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Consent decree doesn't address real problems

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The Ferguson consent decree from the Department of Justice lets us understand how government works — or in this case, doesn’t. As with any government solution, there has to be months of study, enormous legal fees and no common-sense answers.

In the Ferguson case, the answers seem to call for more legal fees and completely out-of-touch recommendations. Instead of perhaps encouraging kids not to walk down the middle of the street, the consent decree now makes it OK to walk in the street and obstruct traffic. And for a small town already in debt, Ferguson is required to pay $350,000 in the first year to oversee the implementation of the ruling. Where the heck will Ferguson get $350,000 when it already owes over $2 million?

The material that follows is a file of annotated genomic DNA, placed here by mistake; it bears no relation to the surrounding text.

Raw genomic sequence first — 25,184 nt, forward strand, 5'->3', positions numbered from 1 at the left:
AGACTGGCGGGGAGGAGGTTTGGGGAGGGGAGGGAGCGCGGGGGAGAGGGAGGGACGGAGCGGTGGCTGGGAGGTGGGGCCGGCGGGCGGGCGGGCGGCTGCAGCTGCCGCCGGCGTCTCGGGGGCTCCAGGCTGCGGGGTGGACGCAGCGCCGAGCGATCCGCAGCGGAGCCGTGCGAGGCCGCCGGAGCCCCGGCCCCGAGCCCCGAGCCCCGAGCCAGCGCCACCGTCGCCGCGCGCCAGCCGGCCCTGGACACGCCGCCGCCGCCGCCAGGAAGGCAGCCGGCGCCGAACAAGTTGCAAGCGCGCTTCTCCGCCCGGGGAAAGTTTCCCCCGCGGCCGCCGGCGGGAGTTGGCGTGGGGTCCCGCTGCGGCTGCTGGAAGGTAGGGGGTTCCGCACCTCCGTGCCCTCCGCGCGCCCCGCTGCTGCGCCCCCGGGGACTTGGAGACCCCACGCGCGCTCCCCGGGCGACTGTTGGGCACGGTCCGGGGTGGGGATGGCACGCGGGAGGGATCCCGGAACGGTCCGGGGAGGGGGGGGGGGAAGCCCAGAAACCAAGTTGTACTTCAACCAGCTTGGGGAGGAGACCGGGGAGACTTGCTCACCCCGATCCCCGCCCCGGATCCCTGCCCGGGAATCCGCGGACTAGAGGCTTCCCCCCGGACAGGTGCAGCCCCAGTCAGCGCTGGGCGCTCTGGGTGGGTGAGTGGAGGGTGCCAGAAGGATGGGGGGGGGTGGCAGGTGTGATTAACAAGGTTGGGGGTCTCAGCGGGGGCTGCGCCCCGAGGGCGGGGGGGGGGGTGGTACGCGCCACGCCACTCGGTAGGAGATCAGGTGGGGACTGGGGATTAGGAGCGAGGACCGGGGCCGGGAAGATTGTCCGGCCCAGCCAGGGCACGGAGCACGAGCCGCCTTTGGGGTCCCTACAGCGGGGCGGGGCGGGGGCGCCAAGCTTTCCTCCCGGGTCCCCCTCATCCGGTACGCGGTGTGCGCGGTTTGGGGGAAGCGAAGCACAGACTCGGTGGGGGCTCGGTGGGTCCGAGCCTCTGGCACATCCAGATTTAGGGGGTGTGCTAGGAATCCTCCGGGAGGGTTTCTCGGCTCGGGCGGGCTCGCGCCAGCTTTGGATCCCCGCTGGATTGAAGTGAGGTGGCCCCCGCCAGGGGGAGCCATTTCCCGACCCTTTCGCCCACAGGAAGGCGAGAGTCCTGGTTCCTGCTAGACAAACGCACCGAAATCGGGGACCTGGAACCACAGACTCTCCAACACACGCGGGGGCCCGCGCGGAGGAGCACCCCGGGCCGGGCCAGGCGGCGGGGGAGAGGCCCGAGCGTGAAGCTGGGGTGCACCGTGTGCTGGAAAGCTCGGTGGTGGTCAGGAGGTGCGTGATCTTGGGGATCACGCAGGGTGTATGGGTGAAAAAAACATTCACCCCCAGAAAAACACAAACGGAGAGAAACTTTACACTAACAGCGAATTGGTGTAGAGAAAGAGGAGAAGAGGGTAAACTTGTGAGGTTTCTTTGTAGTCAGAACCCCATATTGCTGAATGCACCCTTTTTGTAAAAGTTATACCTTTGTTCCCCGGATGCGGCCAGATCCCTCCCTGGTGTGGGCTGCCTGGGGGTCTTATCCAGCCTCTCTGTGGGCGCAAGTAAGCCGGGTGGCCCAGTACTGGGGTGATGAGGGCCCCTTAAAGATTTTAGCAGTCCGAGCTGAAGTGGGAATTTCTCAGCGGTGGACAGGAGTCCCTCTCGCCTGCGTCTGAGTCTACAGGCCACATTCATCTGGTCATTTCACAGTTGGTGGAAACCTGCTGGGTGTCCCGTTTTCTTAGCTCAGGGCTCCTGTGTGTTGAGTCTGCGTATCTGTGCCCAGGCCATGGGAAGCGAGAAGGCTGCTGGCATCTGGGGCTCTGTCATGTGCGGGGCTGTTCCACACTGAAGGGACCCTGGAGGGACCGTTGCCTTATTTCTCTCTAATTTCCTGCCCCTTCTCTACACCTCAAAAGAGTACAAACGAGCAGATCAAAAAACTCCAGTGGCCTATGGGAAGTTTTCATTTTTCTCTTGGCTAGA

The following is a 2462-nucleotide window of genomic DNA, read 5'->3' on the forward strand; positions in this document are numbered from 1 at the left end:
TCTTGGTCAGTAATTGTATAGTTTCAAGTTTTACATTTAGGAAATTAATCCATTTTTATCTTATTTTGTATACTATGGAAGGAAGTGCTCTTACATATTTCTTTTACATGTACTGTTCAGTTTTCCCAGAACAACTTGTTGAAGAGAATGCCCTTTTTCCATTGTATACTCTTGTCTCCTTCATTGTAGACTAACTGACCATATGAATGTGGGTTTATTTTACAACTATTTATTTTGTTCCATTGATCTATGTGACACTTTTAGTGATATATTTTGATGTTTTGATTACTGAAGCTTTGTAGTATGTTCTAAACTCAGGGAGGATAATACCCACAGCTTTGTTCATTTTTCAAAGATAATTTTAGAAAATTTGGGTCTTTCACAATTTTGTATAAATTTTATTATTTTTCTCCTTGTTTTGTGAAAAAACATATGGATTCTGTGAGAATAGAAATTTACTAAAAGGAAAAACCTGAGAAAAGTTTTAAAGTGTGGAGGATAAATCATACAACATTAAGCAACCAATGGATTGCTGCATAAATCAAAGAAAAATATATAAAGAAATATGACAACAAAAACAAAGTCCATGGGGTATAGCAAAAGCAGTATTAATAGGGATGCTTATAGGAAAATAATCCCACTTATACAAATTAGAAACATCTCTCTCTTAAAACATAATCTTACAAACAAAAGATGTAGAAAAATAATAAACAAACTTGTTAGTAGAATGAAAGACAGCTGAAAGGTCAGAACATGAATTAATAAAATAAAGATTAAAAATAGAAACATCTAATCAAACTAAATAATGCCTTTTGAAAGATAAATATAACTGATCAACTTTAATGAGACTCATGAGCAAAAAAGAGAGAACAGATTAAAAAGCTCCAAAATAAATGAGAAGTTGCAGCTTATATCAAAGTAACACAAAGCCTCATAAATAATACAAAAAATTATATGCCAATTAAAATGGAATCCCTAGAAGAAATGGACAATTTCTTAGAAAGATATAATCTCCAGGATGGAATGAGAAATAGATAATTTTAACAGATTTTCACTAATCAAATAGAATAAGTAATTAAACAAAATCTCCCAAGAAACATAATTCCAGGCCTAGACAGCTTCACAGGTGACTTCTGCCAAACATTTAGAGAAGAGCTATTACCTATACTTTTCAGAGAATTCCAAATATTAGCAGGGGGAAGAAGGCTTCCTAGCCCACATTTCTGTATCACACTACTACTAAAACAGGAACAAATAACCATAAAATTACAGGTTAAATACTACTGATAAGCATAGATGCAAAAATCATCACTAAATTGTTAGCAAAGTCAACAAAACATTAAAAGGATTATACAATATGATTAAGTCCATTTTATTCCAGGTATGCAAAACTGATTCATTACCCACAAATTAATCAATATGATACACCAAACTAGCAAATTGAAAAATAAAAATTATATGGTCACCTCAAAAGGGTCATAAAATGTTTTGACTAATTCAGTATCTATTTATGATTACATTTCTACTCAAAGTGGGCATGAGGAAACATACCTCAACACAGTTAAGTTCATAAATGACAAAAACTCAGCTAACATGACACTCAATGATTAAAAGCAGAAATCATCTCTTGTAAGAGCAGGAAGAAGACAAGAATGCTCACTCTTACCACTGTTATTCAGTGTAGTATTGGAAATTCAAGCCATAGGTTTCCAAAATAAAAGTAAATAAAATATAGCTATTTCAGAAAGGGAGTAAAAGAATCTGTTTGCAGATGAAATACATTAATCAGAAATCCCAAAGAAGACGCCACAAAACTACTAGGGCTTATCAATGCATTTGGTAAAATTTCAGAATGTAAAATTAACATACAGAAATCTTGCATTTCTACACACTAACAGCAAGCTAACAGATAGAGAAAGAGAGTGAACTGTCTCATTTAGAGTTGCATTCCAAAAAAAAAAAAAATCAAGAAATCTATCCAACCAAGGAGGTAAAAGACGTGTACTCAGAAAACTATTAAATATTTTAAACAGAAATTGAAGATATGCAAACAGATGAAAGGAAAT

If black leaders support the consent decree, they need to ask themselves if the ruling will put more fathers in the home, create fewer unwed teen mothers, ensure kids don’t drop out of school and reduce gun-related violence. Not one of these is addressed.

For those screaming for more resources and opportunity, look no further than the Ranken Tech situation. Millions of private dollars were raised to establish training for North County kids. Ranken has a class capacity for 5,000 students to be trained for real jobs, but has recruited only 100 students through the Ferguson Forward initiative. Will the consent decree fix that?

Rich Stevens  •  St. Louis

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